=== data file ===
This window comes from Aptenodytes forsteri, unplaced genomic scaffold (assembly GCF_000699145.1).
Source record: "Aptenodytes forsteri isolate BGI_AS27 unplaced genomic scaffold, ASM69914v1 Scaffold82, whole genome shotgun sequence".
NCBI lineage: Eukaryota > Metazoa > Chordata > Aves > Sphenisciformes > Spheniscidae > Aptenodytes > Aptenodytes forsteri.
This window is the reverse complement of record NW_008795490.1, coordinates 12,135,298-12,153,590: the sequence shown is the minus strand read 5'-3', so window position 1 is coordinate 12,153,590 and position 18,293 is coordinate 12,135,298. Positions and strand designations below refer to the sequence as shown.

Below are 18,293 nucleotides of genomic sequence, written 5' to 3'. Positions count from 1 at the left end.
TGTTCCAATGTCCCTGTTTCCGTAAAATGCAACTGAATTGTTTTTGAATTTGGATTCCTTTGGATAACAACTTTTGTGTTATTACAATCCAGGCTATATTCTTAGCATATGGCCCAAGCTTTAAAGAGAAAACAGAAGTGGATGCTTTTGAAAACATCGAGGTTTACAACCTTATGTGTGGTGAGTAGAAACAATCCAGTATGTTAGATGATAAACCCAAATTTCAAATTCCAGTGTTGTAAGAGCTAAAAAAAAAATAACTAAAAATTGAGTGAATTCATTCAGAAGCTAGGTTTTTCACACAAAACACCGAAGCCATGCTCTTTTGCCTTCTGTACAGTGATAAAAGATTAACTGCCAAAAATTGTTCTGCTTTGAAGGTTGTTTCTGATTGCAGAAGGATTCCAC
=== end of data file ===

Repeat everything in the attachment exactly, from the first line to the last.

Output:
This window comes from Aptenodytes forsteri, unplaced genomic scaffold (assembly GCF_000699145.1).
Source record: "Aptenodytes forsteri isolate BGI_AS27 unplaced genomic scaffold, ASM69914v1 Scaffold82, whole genome shotgun sequence".
NCBI lineage: Eukaryota > Metazoa > Chordata > Aves > Sphenisciformes > Spheniscidae > Aptenodytes > Aptenodytes forsteri.
This window is the reverse complement of record NW_008795490.1, coordinates 12,135,298-12,153,590: the sequence shown is the minus strand read 5'-3', so window position 1 is coordinate 12,153,590 and position 18,293 is coordinate 12,135,298. Positions and strand designations below refer to the sequence as shown.

Below are 18,293 nucleotides of genomic sequence, written 5' to 3'. Positions count from 1 at the left end.
TGTTCCAATGTCCCTGTTTCCGTAAAATGCAACTGAATTGTTTTTGAATTTGGATTCCTTTGGATAACAACTTTTGTGTTATTACAATCCAGGCTATATTCTTAGCATATGGCCCAAGCTTTAAAGAGAAAACAGAAGTGGATGCTTTTGAAAACATCGAGGTTTACAACCTTATGTGTGGTGAGTAGAAACAATCCAGTATGTTAGATGATAAACCCAAATTTCAAATTCCAGTGTTGTAAGAGCTAAAAAAAAAATAACTAAAAATTGAGTGAATTCATTCAGAAGCTAGGTTTTTCACACAAAACACCGAAGCCATGCTCTTTTGCCTTCTGTACAGTGATAAAAGATTAACTGCCAAAAATTGTTCTGCTTTGAAGGTTGTTTCTGATTGCAGAAGGATTCCAC